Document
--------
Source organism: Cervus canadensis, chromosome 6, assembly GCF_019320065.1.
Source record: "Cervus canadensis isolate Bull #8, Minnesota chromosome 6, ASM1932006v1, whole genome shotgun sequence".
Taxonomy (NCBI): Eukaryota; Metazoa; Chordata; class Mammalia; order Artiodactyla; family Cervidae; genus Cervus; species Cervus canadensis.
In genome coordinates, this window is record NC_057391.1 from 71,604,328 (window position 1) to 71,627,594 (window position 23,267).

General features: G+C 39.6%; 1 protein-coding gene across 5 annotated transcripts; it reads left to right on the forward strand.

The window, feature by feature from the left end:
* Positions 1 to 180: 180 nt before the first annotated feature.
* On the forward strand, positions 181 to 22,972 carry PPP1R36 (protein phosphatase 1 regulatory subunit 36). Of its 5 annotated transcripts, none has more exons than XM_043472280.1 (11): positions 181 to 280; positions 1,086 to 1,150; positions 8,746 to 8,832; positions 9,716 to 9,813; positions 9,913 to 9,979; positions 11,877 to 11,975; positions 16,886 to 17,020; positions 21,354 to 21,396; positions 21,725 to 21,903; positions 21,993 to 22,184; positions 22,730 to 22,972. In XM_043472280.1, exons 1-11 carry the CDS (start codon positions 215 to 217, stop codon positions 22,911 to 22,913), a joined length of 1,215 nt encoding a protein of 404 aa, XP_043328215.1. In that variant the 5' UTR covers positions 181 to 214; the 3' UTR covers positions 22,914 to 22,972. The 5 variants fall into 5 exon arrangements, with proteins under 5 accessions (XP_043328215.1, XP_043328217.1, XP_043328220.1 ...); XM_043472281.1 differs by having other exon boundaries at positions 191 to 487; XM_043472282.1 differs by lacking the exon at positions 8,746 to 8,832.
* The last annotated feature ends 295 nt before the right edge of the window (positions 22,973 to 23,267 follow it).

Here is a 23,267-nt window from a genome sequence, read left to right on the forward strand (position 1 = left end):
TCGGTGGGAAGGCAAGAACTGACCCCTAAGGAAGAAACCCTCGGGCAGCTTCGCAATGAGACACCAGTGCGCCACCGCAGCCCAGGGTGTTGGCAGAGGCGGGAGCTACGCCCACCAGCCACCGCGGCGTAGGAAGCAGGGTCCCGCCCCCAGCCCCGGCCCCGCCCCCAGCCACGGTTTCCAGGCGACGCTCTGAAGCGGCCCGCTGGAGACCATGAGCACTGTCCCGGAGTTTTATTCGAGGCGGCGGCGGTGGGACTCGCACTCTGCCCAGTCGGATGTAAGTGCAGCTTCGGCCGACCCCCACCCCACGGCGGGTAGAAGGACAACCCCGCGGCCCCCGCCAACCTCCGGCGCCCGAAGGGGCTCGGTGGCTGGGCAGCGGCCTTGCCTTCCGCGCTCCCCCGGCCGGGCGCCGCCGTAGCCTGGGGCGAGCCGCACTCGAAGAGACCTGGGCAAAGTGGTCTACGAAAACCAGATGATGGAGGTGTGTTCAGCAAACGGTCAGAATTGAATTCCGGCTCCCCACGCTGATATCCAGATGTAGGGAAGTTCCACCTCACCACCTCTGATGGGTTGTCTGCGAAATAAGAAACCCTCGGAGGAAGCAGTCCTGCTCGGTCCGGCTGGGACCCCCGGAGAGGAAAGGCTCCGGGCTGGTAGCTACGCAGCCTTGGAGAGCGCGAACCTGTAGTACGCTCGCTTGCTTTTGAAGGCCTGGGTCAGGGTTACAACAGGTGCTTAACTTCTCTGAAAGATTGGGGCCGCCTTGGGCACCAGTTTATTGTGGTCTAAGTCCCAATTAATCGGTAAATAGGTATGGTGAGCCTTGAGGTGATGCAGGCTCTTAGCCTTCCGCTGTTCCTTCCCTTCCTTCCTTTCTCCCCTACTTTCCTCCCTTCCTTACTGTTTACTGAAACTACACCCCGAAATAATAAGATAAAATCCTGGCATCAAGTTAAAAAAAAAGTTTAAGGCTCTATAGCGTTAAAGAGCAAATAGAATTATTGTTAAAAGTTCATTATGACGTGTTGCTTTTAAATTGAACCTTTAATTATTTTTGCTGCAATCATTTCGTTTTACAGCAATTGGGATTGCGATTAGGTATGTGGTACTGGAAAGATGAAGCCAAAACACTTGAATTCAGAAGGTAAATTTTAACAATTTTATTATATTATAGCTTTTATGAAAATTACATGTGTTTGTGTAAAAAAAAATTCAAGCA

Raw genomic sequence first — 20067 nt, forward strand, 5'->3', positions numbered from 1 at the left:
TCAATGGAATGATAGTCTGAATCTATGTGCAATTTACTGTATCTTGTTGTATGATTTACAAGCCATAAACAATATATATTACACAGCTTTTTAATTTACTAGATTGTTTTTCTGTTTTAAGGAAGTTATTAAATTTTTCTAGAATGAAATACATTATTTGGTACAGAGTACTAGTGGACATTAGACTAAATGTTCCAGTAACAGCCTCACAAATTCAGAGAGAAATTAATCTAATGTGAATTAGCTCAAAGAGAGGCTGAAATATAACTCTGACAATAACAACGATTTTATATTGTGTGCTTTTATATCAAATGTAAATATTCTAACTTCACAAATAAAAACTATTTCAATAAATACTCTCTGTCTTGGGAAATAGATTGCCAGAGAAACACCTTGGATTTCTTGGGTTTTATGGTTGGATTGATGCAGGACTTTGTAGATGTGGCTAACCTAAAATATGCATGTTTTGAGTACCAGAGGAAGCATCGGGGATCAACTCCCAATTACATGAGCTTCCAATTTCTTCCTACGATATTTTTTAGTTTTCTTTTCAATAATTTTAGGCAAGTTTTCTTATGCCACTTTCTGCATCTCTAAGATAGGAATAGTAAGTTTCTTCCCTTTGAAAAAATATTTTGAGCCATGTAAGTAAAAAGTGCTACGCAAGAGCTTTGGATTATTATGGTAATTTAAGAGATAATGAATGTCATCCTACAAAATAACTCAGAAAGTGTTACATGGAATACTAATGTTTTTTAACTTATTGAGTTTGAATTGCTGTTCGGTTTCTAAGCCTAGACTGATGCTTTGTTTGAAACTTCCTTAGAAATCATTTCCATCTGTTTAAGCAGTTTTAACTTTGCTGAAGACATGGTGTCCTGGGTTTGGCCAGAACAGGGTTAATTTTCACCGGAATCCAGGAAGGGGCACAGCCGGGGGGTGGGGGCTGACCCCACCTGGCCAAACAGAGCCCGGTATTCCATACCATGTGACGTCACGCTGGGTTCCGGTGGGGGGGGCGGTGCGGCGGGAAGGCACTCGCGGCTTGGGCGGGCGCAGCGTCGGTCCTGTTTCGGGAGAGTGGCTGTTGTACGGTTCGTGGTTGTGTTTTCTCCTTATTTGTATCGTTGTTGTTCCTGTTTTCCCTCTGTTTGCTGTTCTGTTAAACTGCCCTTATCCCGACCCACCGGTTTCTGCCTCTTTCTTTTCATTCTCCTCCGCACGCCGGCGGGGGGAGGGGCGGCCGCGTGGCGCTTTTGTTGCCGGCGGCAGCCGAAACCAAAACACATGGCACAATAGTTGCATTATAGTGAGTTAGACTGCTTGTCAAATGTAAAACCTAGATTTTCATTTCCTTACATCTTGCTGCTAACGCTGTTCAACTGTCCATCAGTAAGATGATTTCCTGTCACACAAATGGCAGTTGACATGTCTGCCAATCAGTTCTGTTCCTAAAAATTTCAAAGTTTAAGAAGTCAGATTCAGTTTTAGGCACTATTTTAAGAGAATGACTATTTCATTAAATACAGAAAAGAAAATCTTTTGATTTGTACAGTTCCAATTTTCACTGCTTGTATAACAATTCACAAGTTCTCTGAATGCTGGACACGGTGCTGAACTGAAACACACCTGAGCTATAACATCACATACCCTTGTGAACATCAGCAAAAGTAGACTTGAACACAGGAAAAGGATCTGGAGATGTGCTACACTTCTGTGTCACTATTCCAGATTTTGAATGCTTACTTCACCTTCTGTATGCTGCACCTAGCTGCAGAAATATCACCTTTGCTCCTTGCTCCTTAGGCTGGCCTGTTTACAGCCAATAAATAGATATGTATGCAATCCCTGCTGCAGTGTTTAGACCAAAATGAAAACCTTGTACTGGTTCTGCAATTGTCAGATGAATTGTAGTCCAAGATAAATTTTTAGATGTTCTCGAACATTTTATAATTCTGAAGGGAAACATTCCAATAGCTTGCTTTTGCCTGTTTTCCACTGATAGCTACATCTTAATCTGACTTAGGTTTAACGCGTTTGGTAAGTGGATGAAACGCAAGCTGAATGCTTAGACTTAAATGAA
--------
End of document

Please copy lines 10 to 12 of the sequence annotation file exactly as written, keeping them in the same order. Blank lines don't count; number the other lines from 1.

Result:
Here is a 23,267-nt window from a genome sequence, read left to right on the forward strand (position 1 = left end):
TCGGTGGGAAGGCAAGAACTGACCCCTAAGGAAGAAACCCTCGGGCAGCTTCGCAATGAGACACCAGTGCGCCACCGCAGCCCAGGGTGTTGGCAGAGGCGGGAGCTACGCCCACCAGCCACCGCGGCGTAGGAAGCAGGGTCCCGCCCCCAGCCCCGGCCCCGCCCCCAGCCACGGTTTCCAGGCGACGCTCTGAAGCGGCCCGCTGGAGACCATGAGCACTGTCCCGGAGTTTTATTCGAGGCGGCGGCGGTGGGACTCGCACTCTGCCCAGTCGGATGTAAGTGCAGCTTCGGCCGACCCCCACCCCACGGCGGGTAGAAGGACAACCCCGCGGCCCCCGCCAACCTCCGGCGCCCGAAGGGGCTCGGTGGCTGGGCAGCGGCCTTGCCTTCCGCGCTCCCCCGGCCGGGCGCCGCCGTAGCCTGGGGCGAGCCGCACTCGAAGAGACCTGGGCAAAGTGGTCTACGAAAACCAGATGATGGAGGTGTGTTCAGCAAACGGTCAGAATTGAATTCCGGCTCCCCACGCTGATATCCAGATGTAGGGAAGTTCCACCTCACCACCTCTGATGGGTTGTCTGCGAAATAAGAAACCCTCGGAGGAAGCAGTCCTGCTCGGTCCGGCTGGGACCCCCGGAGAGGAAAGGCTCCGGGCTGGTAGCTACGCAGCCTTGGAGAGCGCGAACCTGTAGTACGCTCGCTTGCTTTTGAAGGCCTGGGTCAGGGTTACAACAGGTGCTTAACTTCTCTGAAAGATTGGGGCCGCCTTGGGCACCAGTTTATTGTGGTCTAAGTCCCAATTAATCGGTAAATAGGTATGGTGAGCCTTGAGGTGATGCAGGCTCTTAGCCTTCCGCTGTTCCTTCCCTTCCTTCCTTTCTCCCCTACTTTCCTCCCTTCCTTACTGTTTACTGAAACTACACCCCGAAATAATAAGATAAAATCCTGGCATCAAGTTAAAAAAAAAGTTTAAGGCTCTATAGCGTTAAAGAGCAAATAGAATTATTGTTAAAAGTTCATTATGACGTGTTGCTTTTAAATTGAACCTTTAATTATTTTTGCTGCAATCATTTCGTTTTACAGCAATTGGGATTGCGATTAGGTATGTGGTACTGGAAAGATGAAGCCAAAACACTTGAATTCAGAAGGTAAATTTTAACAATTTTATTATATTATAGCTTTTATGAAAATTACATGTGTTTGTGTAAAAAAAAATTCAAGCA

Raw genomic sequence first — 20067 nt, forward strand, 5'->3', positions numbered from 1 at the left: